Is My Marriage Valid in California?

Hossein Berenji, Apr 25, 2015

At Berenji & Associates Divorce Lawyers, we often get questions regarding what makes a valid marriage and how that affects the community property rights. California is a community property jurisdiction, which means that there is a presumption that all the assets and debts that are attained during the marriage are community in nature, belonging to both husband and wife. In most cases, a valid marriage has to exist between a Husband and a Wife for the community estate laws to apply.

What Is A Valid Marriage?

A valid marriage is one where there is a marriage license issued by the county and the marriage is consummated by an official with the power to marry the couple and then a marriage certificate is issued by the County. California also recognizes registered domestic partnerships. A couple who have registered their domestic partnership are afforded the same rights and protections under the California community property laws as a married couple.

In certain situations, a couple might think that they have a valid marriage but at the time of separation they realize that their marriage is not valid. For example, there are some situations where the couple had forgotten to obtain their marriage certificate after they took their vows and they have lived as man and wife for many years, filing joint tax returns and presenting themselves to the public as man and wife.

In other cases, the couple might have been married by an individual who did not have the authority to marry the couple or in very rare cases, one spouse would intentionally fail to submit the necessary paperwork to the county in order to obtain the marriage certificate and then lie to the other and pretend that he or she did obtain the marriage certificate.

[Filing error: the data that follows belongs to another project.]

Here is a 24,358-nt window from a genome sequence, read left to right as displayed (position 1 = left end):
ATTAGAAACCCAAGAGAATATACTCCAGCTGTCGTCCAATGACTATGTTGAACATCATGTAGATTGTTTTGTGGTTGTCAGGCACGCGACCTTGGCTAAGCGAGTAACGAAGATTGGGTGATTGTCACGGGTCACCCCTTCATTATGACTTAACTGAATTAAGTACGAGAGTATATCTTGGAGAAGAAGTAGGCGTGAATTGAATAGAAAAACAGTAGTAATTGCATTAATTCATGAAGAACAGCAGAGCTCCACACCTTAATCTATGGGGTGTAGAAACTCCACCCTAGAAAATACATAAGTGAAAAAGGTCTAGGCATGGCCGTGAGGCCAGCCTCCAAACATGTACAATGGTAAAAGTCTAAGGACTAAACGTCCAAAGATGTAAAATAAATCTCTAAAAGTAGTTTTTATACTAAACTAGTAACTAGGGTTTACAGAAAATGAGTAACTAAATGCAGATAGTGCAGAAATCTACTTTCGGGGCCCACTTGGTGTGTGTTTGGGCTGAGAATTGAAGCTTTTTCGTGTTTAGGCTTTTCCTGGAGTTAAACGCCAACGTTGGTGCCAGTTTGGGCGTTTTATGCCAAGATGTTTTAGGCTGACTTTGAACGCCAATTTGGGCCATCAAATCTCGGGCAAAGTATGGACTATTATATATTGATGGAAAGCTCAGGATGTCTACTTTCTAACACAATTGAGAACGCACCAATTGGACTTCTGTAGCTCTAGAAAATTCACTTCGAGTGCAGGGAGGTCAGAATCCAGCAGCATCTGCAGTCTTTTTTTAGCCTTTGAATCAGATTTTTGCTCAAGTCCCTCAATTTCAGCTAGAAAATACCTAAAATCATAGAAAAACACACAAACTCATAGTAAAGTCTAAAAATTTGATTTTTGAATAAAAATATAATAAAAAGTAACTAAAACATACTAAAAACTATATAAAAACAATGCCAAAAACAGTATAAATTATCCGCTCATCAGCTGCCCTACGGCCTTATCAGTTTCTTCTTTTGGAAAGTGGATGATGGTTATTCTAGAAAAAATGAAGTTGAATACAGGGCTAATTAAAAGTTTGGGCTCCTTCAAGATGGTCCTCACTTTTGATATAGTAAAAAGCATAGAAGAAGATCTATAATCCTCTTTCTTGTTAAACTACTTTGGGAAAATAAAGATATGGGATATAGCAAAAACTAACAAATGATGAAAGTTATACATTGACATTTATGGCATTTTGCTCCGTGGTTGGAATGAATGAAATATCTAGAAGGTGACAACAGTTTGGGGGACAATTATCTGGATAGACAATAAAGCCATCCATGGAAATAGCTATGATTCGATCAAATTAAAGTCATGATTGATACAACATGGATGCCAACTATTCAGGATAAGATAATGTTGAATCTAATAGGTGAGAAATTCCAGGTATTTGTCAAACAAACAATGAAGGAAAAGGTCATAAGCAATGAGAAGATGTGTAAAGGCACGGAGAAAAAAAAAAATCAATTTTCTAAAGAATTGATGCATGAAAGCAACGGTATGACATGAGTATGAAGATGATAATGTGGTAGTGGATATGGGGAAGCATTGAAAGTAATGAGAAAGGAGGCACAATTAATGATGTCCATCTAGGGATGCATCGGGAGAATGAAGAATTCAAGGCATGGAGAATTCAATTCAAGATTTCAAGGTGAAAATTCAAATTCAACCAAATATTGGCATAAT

Voidable Marriage

There are other situations where the parties have actually met the procedural requirements of getting married but their marriage is void or voidable. One common reason the courts find that a marriage is void or voidable is where the parties getting married were already married to someone else at the time they got married.

Again this can occur accidentally where one spouse was under the mistaken belief that he or she was already divorced from their prior husband or wife, but there are also incidences where one spouse intentionally hides the fact that they are still married to someone else. California does not recognize bigamy, as such; only one man can be married to one woman and vice versa. Multiple marriages are not recognized in California.

In cases where, because of some mistake, the parties marriage is not valid, void or voidable, the couple can be deemed to be putative spouses, which is just another way of saying that they will be deemed to be married and their estate will be subject to the community property laws. However, in order to invoke the doctrine of putative spouse, the mistake has to be unintentional.

For example, if one spouse knowingly fails to obtain the marriage certificate or knowingly marries a second time while still married to their first spouse, then that individual will not be able to claim that they are a putative spouse. The spouse trying to use this legal concept must have clean hands, their mistake cannot be intentional.

If the court determines that the marriage is not valid, void or voidable then the community property law presumption will not apply and the court will have to make a determination of how to divide the parties’ assets usually awarding the bulk of the estate to the spouse who actually paid for things, similar to a partition action of real property.

If you have questions regarding your marriage and community property, call the divorce lawyers at Berenji & Associates Divorce Lawyers today for a case evaluation.